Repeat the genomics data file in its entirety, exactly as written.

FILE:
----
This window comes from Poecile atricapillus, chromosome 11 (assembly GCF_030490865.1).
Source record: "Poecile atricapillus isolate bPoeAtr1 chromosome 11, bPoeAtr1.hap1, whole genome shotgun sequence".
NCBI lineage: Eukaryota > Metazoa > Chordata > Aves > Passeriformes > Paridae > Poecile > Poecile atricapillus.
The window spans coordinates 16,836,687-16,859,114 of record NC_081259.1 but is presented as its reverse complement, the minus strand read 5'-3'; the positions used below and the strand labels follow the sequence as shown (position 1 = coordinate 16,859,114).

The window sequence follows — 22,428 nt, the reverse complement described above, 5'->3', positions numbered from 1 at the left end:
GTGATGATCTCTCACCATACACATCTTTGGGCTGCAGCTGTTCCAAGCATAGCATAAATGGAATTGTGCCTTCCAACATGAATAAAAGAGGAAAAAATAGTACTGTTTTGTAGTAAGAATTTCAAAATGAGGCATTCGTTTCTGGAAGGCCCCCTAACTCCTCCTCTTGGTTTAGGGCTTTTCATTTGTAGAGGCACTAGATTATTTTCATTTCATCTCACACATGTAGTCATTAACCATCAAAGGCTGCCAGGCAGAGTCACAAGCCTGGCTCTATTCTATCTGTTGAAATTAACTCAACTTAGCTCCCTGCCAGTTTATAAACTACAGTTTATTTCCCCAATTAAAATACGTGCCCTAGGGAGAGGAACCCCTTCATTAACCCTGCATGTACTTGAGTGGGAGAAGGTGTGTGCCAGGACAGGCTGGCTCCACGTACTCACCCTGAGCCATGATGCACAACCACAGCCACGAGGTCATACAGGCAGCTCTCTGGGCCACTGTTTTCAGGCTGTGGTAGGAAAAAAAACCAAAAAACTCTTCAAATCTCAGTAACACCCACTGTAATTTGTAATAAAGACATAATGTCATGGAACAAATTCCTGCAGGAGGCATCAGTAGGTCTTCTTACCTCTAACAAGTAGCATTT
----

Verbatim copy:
This window comes from Poecile atricapillus, chromosome 11 (assembly GCF_030490865.1).
Source record: "Poecile atricapillus isolate bPoeAtr1 chromosome 11, bPoeAtr1.hap1, whole genome shotgun sequence".
NCBI lineage: Eukaryota > Metazoa > Chordata > Aves > Passeriformes > Paridae > Poecile > Poecile atricapillus.
The window spans coordinates 16,836,687-16,859,114 of record NC_081259.1 but is presented as its reverse complement, the minus strand read 5'-3'; the positions used below and the strand labels follow the sequence as shown (position 1 = coordinate 16,859,114).

The window sequence follows — 22,428 nt, the reverse complement described above, 5'->3', positions numbered from 1 at the left end:
GTGATGATCTCTCACCATACACATCTTTGGGCTGCAGCTGTTCCAAGCATAGCATAAATGGAATTGTGCCTTCCAACATGAATAAAAGAGGAAAAAATAGTACTGTTTTGTAGTAAGAATTTCAAAATGAGGCATTCGTTTCTGGAAGGCCCCCTAACTCCTCCTCTTGGTTTAGGGCTTTTCATTTGTAGAGGCACTAGATTATTTTCATTTCATCTCACACATGTAGTCATTAACCATCAAAGGCTGCCAGGCAGAGTCACAAGCCTGGCTCTATTCTATCTGTTGAAATTAACTCAACTTAGCTCCCTGCCAGTTTATAAACTACAGTTTATTTCCCCAATTAAAATACGTGCCCTAGGGAGAGGAACCCCTTCATTAACCCTGCATGTACTTGAGTGGGAGAAGGTGTGTGCCAGGACAGGCTGGCTCCACGTACTCACCCTGAGCCATGATGCACAACCACAGCCACGAGGTCATACAGGCAGCTCTCTGGGCCACTGTTTTCAGGCTGTGGTAGGAAAAAAAACCAAAAAACTCTTCAAATCTCAGTAACACCCACTGTAATTTGTAATAAAGACATAATGTCATGGAACAAATTCCTGCAGGAGGCATCAGTAGGTCTTCTTACCTCTAACAAGTAGCATTT